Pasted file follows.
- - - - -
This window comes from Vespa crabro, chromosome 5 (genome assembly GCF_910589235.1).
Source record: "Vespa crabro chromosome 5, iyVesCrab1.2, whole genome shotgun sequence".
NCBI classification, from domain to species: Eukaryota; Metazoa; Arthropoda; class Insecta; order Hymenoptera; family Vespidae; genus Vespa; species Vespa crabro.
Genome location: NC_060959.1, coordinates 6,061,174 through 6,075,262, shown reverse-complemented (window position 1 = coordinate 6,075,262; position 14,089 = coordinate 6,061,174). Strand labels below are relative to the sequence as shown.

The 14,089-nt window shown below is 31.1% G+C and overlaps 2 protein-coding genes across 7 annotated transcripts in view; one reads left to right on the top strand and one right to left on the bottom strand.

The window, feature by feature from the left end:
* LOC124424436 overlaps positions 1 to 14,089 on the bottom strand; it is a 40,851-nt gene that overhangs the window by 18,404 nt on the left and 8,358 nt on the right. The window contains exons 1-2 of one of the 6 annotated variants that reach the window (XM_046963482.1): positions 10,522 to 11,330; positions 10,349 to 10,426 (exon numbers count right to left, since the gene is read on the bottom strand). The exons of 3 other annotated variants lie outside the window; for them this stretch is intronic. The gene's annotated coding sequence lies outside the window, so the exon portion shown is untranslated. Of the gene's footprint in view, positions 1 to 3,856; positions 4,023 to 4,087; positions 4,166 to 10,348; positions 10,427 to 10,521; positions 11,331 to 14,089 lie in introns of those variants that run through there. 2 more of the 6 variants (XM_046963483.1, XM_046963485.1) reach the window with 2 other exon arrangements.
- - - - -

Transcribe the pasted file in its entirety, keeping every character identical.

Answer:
This window comes from Vespa crabro, chromosome 5 (genome assembly GCF_910589235.1).
Source record: "Vespa crabro chromosome 5, iyVesCrab1.2, whole genome shotgun sequence".
NCBI classification, from domain to species: Eukaryota; Metazoa; Arthropoda; class Insecta; order Hymenoptera; family Vespidae; genus Vespa; species Vespa crabro.
Genome location: NC_060959.1, coordinates 6,061,174 through 6,075,262, shown reverse-complemented (window position 1 = coordinate 6,075,262; position 14,089 = coordinate 6,061,174). Strand labels below are relative to the sequence as shown.

The 14,089-nt window shown below is 31.1% G+C and overlaps 2 protein-coding genes across 7 annotated transcripts in view; one reads left to right on the top strand and one right to left on the bottom strand.

The window, feature by feature from the left end:
* LOC124424436 overlaps positions 1 to 14,089 on the bottom strand; it is a 40,851-nt gene that overhangs the window by 18,404 nt on the left and 8,358 nt on the right. The window contains exons 1-2 of one of the 6 annotated variants that reach the window (XM_046963482.1): positions 10,522 to 11,330; positions 10,349 to 10,426 (exon numbers count right to left, since the gene is read on the bottom strand). The exons of 3 other annotated variants lie outside the window; for them this stretch is intronic. The gene's annotated coding sequence lies outside the window, so the exon portion shown is untranslated. Of the gene's footprint in view, positions 1 to 3,856; positions 4,023 to 4,087; positions 4,166 to 10,348; positions 10,427 to 10,521; positions 11,331 to 14,089 lie in introns of those variants that run through there. 2 more of the 6 variants (XM_046963483.1, XM_046963485.1) reach the window with 2 other exon arrangements.